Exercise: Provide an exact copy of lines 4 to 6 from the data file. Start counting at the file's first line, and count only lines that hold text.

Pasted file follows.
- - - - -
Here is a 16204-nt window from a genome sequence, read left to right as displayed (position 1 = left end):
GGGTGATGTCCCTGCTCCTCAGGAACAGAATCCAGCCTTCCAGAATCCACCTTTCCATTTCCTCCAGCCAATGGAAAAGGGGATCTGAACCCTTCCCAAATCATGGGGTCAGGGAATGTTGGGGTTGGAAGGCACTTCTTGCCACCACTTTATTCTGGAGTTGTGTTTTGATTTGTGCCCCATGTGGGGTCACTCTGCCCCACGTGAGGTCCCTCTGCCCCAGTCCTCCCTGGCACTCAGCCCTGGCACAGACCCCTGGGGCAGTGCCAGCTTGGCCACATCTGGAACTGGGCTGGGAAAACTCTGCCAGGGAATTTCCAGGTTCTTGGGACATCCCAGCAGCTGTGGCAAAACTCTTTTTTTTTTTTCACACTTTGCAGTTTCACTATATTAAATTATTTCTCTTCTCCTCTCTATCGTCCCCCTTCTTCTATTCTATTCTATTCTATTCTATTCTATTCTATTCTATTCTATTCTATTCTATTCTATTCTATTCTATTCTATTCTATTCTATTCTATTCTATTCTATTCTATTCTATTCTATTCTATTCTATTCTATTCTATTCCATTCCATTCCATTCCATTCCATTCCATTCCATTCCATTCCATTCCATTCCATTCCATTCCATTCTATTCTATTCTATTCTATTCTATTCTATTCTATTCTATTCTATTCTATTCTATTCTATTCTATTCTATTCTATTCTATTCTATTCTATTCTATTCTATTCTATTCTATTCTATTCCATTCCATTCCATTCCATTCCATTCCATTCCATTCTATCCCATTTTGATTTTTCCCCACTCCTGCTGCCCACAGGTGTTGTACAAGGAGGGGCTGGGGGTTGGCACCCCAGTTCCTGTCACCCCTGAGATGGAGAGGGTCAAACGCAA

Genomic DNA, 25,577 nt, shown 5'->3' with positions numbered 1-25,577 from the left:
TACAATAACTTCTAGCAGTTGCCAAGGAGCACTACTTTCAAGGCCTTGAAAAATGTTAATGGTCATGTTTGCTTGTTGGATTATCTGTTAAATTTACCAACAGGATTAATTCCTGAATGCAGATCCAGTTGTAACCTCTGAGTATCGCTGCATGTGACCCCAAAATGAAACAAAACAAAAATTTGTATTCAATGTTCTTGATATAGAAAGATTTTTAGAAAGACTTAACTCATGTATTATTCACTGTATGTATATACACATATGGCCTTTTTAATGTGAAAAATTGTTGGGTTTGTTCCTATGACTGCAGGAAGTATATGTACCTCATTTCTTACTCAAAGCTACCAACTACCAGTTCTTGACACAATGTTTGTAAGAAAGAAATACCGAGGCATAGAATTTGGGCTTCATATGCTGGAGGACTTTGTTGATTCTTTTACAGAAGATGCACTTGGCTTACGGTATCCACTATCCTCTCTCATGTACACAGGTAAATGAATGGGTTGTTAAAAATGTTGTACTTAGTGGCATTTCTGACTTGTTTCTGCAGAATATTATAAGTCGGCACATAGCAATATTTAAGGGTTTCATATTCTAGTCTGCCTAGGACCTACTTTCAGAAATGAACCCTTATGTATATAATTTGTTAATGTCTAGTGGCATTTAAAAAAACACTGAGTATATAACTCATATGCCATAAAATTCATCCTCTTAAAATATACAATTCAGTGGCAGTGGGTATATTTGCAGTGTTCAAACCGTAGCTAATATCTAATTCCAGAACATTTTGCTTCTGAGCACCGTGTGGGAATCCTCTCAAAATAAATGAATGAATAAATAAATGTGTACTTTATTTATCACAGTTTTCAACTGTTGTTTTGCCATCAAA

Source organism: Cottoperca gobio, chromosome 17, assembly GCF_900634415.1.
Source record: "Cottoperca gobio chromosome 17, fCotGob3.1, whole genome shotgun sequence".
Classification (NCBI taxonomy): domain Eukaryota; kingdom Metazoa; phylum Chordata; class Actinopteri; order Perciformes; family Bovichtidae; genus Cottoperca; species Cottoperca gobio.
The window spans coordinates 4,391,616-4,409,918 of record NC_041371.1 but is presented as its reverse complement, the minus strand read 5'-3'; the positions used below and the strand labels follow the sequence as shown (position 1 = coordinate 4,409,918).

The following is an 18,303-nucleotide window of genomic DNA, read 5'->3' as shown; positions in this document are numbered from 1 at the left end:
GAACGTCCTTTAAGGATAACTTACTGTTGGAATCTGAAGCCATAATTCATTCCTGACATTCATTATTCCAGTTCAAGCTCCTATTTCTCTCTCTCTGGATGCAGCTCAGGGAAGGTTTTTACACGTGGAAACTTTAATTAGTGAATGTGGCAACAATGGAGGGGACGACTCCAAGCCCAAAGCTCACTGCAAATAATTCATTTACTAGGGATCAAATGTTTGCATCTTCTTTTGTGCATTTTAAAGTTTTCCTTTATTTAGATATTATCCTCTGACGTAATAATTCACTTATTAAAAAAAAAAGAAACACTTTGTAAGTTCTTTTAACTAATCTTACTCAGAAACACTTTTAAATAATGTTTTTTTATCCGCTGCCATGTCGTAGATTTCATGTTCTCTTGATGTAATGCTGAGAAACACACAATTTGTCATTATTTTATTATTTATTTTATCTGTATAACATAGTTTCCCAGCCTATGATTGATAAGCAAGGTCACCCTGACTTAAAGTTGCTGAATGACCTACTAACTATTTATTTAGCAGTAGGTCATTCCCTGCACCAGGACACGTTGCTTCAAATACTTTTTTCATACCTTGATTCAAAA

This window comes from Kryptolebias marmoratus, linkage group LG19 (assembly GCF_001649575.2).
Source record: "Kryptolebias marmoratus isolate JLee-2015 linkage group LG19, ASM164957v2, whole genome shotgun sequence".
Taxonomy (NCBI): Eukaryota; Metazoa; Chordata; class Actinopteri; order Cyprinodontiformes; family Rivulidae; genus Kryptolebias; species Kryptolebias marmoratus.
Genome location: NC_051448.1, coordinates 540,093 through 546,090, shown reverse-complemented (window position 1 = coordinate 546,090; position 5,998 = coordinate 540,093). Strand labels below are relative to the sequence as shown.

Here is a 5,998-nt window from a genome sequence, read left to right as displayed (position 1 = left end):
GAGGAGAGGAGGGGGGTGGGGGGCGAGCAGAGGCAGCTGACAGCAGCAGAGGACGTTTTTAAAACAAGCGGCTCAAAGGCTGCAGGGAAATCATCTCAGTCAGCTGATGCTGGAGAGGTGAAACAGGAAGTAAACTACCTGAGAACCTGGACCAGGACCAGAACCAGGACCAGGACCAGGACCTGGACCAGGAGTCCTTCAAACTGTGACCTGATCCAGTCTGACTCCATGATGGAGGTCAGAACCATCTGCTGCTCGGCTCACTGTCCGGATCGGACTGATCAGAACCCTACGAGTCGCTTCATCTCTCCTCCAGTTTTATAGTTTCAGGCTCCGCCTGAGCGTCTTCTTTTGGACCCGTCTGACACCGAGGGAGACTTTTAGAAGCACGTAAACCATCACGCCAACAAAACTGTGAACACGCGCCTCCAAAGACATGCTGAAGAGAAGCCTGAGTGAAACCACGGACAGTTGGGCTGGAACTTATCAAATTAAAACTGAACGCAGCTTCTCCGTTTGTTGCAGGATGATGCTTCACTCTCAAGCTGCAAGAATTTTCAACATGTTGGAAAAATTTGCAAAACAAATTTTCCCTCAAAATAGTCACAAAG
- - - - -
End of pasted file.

TACAATAACTTCTAGCAGTTGCCAAGGAGCACTACTTTCAAGGCCTTGAAAAATGTTAATGGTCATGTTTGCTTGTTGGATTATCTGTTAAATTTACCAACAGGATTAATTCCTGAATGCAGATCCAGTTGTAACCTCTGAGTATCGCTGCATGTGACCCCAAAATGAAACAAAACAAAAATTTGTATTCAATGTTCTTGATATAGAAAGATTTTTAGAAAGACTTAACTCATGTATTATTCACTGTATGTATATACACATATGGCCTTTTTAATGTGAAAAATTGTTGGGTTTGTTCCTATGACTGCAGGAAGTATATGTACCTCATTTCTTACTCAAAGCTACCAACTACCAGTTCTTGACACAATGTTTGTAAGAAAGAAATACCGAGGCATAGAATTTGGGCTTCATATGCTGGAGGACTTTGTTGATTCTTTTACAGAAGATGCACTTGGCTTACGGTATCCACTATCCTCTCTCATGTACACAGGTAAATGAATGGGTTGTTAAAAATGTTGTACTTAGTGGCATTTCTGACTTGTTTCTGCAGAATATTATAAGTCGGCACATAGCAATATTTAAGGGTTTCATATTCTAGTCTGCCTAGGACCTACTTTCAGAAATGAACCCTTATGTATATAATTTGTTAATGTCTAGTGGCATTTAAAAAAACACTGAGTATATAACTCATATGCCATAAAATTCATCCTCTTAAAATATACAATTCAGTGGCAGTGGGTATATTTGCAGTGTTCAAACCGTAGCTAATATCTAATTCCAGAACATTTTGCTTCTGAGCACCGTGTGGGAATCCTCTCAAAATAAATGAATGAATAAATAAATGTGTACTTTATTTATCACAGTTTTCAACTGTTGTTTTGCCATCAAA

Source organism: Cottoperca gobio, chromosome 17, assembly GCF_900634415.1.
Source record: "Cottoperca gobio chromosome 17, fCotGob3.1, whole genome shotgun sequence".